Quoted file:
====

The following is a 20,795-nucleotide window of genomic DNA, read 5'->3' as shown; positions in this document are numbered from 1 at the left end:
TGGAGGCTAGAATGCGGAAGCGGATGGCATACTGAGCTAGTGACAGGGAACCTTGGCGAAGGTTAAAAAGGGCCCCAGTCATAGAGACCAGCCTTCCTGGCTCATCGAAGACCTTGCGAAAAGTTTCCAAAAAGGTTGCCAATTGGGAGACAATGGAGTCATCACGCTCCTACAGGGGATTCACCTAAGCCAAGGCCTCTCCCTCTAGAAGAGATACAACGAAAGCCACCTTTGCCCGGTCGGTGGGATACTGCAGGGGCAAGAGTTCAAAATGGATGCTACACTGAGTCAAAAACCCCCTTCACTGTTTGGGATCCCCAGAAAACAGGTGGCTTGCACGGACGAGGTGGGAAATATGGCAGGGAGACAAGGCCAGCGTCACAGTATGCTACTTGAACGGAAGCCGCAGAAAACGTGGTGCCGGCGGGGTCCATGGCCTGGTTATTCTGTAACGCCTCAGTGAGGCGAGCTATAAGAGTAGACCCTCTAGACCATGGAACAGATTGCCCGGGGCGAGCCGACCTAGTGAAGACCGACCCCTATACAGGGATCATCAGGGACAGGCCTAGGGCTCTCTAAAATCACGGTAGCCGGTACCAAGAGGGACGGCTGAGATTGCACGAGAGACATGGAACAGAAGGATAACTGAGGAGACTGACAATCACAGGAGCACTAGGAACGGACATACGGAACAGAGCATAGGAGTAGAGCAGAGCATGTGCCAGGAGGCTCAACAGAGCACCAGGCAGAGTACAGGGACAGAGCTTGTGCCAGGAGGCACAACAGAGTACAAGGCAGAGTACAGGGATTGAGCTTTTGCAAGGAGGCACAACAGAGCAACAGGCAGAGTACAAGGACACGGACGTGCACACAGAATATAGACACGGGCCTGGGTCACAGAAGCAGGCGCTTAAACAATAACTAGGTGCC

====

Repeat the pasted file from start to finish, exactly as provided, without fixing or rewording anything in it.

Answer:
The following is a 20,795-nucleotide window of genomic DNA, read 5'->3' as shown; positions in this document are numbered from 1 at the left end:
TGGAGGCTAGAATGCGGAAGCGGATGGCATACTGAGCTAGTGACAGGGAACCTTGGCGAAGGTTAAAAAGGGCCCCAGTCATAGAGACCAGCCTTCCTGGCTCATCGAAGACCTTGCGAAAAGTTTCCAAAAAGGTTGCCAATTGGGAGACAATGGAGTCATCACGCTCCTACAGGGGATTCACCTAAGCCAAGGCCTCTCCCTCTAGAAGAGATACAACGAAAGCCACCTTTGCCCGGTCGGTGGGATACTGCAGGGGCAAGAGTTCAAAATGGATGCTACACTGAGTCAAAAACCCCCTTCACTGTTTGGGATCCCCAGAAAACAGGTGGCTTGCACGGACGAGGTGGGAAATATGGCAGGGAGACAAGGCCAGCGTCACAGTATGCTACTTGAACGGAAGCCGCAGAAAACGTGGTGCCGGCGGGGTCCATGGCCTGGTTATTCTGTAACGCCTCAGTGAGGCGAGCTATAAGAGTAGACCCTCTAGACCATGGAACAGATTGCCCGGGGCGAGCCGACCTAGTGAAGACCGACCCCTATACAGGGATCATCAGGGACAGGCCTAGGGCTCTCTAAAATCACGGTAGCCGGTACCAAGAGGGACGGCTGAGATTGCACGAGAGACATGGAACAGAAGGATAACTGAGGAGACTGACAATCACAGGAGCACTAGGAACGGACATACGGAACAGAGCATAGGAGTAGAGCAGAGCATGTGCCAGGAGGCTCAACAGAGCACCAGGCAGAGTACAGGGACAGAGCTTGTGCCAGGAGGCACAACAGAGTACAAGGCAGAGTACAGGGATTGAGCTTTTGCAAGGAGGCACAACAGAGCAACAGGCAGAGTACAAGGACACGGACGTGCACACAGAATATAGACACGGGCCTGGGTCACAGAAGCAGGCGCTTAAACAATAACTAGGTGCC